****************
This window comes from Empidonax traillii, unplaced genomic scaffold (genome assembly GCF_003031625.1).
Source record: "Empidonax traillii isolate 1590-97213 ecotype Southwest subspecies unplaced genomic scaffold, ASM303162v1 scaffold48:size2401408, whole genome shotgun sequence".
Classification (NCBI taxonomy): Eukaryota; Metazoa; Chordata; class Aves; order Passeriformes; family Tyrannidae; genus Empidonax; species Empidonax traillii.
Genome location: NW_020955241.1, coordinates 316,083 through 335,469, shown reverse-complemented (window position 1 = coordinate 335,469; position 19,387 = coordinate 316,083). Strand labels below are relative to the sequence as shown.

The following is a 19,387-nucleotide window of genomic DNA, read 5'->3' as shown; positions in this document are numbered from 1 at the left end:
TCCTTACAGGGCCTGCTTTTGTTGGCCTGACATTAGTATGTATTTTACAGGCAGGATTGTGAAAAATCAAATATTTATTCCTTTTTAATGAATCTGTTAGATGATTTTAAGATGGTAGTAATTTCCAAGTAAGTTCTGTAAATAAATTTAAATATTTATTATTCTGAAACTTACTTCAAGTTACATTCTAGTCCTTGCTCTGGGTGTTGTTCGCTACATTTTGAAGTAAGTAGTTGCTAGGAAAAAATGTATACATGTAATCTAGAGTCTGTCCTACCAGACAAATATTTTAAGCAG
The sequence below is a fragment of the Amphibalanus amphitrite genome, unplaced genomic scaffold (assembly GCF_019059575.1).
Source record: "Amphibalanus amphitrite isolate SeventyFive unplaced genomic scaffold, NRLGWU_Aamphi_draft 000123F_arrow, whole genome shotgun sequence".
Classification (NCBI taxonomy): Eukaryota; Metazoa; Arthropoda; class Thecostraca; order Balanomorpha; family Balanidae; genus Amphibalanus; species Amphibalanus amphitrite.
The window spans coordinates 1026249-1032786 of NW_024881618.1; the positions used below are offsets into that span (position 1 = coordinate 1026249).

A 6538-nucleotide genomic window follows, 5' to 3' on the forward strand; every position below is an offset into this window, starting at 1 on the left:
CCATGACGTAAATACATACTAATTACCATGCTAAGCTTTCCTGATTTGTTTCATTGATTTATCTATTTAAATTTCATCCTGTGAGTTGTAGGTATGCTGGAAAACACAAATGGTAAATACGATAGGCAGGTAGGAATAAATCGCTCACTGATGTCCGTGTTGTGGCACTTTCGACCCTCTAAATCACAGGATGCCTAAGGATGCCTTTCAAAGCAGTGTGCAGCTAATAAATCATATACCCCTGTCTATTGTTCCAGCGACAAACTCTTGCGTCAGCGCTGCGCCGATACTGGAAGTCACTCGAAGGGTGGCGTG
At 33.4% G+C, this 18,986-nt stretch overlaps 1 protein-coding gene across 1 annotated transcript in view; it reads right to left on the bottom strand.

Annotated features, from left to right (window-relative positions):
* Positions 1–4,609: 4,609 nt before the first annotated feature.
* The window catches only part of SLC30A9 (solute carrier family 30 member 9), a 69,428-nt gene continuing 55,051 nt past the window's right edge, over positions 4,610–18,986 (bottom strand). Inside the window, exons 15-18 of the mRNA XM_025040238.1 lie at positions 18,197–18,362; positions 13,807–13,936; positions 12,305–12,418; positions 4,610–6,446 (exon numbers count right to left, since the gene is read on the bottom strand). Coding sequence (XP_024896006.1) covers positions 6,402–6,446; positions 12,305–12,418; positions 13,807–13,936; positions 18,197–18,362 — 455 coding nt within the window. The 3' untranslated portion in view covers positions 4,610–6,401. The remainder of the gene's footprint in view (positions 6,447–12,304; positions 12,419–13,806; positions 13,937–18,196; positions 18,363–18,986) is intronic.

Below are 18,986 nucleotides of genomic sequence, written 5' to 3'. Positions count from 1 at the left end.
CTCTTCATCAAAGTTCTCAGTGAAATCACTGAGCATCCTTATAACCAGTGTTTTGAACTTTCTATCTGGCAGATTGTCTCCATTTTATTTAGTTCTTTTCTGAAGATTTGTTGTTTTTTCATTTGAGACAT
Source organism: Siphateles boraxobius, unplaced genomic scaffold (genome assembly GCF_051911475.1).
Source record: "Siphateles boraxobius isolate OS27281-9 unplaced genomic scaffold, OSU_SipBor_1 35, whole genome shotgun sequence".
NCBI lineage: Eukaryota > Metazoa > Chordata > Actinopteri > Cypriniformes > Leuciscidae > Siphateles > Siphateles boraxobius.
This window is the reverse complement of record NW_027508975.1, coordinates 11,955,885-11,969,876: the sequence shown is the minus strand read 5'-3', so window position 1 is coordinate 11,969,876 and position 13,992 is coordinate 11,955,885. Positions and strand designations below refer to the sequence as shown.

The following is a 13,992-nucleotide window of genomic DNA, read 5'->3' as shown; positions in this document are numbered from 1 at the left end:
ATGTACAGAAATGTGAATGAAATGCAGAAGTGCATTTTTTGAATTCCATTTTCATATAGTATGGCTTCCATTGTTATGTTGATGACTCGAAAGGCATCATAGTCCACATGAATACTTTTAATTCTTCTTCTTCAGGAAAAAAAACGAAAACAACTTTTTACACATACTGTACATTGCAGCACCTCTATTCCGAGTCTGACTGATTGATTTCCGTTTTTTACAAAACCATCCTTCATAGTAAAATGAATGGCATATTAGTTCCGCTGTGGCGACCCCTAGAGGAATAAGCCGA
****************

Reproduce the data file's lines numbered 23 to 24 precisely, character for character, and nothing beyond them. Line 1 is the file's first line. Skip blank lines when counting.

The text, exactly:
The following is a 13,992-nucleotide window of genomic DNA, read 5'->3' as shown; positions in this document are numbered from 1 at the left end:
ATGTACAGAAATGTGAATGAAATGCAGAAGTGCATTTTTTGAATTCCATTTTCATATAGTATGGCTTCCATTGTTATGTTGATGACTCGAAAGGCATCATAGTCCACATGAATACTTTTAATTCTTCTTCTTCAGGAAAAAAAACGAAAACAACTTTTTACACATACTGTACATTGCAGCACCTCTATTCCGAGTCTGACTGATTGATTTCCGTTTTTTACAAAACCATCCTTCATAGTAAAATGAATGGCATATTAGTTCCGCTGTGGCGACCCCTAGAGGAATAAGCCGA